Western Australian Premier Mark McGowan Sought Defamation Resolution From Clive Palmer

Australian Associated Press is an Australian news agency.
August 11, 2022 Updated: August 11, 2022

An offer to resolve the defamation proceedings between Mark McGowan and Clive Palmer last year was rejected by the billionaire, a court has been told.

Federal Court Justice Michael Lee is set to determine costs arising from the trial after finding Palmer and the West Australian premier had defamed each other.

Judgment will be delivered later on Thursday after both parties argued they should largely bear their own costs.

Justice Lee last week found neither man had valid defences for a series of defamatory public statements in 2020 when they feuded over Western Australia’s COVID-19 response and a damages claim involving one of Palmer’s mining projects.

He ordered Palmer to pay $20,000 to McGowan, who was in turn directed to pay $5000 to the Queensland businessman.

The judge noted there was a “glaring disproportion” between the damages awarded and the considerable cost of the legal proceedings to both Palmer and WA taxpayers, who are set to foot the bill for the premier’s involvement.

On Thursday, Justice Lee revealed McGowan’s lawyers had offered late last year to resolve the proceedings.

Acknowledging that “both parties had gone too far” and were unlikely to win outright, they proposed discontinuing the proceedings with both sides bearing their own costs.

The proposal was rejected by Palmer.

Epoch Times Photo
CANBERRA, AUSTRALIA – MAY 14: Member for Fairfax Clive Palmer speaks to the media on May 14, 2014 in Canberra, Australia. (Photo by Stefan Postles/Getty Images)

His lawyer Barry Dean said the offer had been made late in proceedings and would have deprived his client of the court’s vindication.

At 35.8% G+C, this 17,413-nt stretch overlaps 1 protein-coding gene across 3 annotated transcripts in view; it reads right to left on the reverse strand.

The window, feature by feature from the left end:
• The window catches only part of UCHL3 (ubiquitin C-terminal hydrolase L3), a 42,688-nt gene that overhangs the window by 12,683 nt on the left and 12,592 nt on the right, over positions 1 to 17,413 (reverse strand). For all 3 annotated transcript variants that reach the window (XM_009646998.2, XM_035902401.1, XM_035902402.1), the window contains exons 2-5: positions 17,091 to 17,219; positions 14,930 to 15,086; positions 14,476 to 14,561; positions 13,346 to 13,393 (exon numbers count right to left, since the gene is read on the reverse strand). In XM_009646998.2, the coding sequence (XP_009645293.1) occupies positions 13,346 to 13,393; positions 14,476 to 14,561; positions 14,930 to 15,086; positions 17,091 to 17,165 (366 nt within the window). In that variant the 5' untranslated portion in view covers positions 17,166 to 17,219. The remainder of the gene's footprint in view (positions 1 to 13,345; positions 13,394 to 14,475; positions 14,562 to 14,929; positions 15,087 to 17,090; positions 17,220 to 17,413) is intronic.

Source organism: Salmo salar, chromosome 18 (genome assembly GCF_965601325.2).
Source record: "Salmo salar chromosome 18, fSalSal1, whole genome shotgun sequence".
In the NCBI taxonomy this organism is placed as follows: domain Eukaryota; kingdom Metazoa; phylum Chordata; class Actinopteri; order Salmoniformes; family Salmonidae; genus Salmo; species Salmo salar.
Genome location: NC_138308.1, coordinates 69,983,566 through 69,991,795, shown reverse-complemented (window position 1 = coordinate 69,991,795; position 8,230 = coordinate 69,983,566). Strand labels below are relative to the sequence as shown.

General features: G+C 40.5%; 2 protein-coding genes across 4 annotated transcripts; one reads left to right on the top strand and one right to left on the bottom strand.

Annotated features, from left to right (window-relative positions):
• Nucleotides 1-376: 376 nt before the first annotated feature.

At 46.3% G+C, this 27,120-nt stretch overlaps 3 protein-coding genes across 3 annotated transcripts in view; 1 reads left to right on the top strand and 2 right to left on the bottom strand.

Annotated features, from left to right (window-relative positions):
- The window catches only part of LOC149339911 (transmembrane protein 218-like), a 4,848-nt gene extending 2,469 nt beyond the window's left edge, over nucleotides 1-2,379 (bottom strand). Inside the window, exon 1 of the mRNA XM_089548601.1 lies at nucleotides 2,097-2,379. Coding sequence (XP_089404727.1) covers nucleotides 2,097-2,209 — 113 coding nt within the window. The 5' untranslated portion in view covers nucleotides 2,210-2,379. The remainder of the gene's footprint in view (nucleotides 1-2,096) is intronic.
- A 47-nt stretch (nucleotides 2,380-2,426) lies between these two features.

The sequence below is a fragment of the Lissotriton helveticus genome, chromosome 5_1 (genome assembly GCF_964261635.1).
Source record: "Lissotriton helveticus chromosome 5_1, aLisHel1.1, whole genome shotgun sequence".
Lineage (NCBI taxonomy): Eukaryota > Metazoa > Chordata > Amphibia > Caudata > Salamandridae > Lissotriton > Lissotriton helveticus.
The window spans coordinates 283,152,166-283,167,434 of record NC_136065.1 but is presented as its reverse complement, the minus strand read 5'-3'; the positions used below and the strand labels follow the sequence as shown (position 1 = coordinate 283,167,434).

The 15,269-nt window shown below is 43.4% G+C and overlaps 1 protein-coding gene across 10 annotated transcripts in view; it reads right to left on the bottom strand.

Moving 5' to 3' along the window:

“The main point is that ultimately my client did succeed on his claim,” Dean told the court.

“(He) is entitled to say he was awarded more than nominal damages … in my submission, such a finding from the Federal Court is significant.”

McGowan’s barrister Bret Walker SC said the argument was “absurd.”

“It’s hugely in the interests of society and the administration of justice that there be nothing to discourage settling the case,” Walker said.

Justice Lee agreed the offer should be an important consideration when determining the distribution of costs.

“One party made an effort to resolve it, and the other party didn’t respond,” he said.

The judge accepted it was Palmer who had launched the proceedings, and McGowan’s cross-claim was largely defensive in nature.

Palmer sued the Western Australian premier in 2020, claiming the premier’s public comments—including labelling him an “enemy of the state” —had damaged his reputation.

Justice Lee found while the insults against Palmer could not be considered trivial, they ultimately caused very little damage to his reputation.

Meanwhile, Palmer’s attacks on McGowan had probably only enhanced the premier’s reputation and popularity within his home state, the judge said.

Justice Lee expressed frustration in his findings that the matter had taken up so much of the court’s time and resources.

“The game has not been worth the candle,” he said.

Australian Associated Press is an Australian news agency.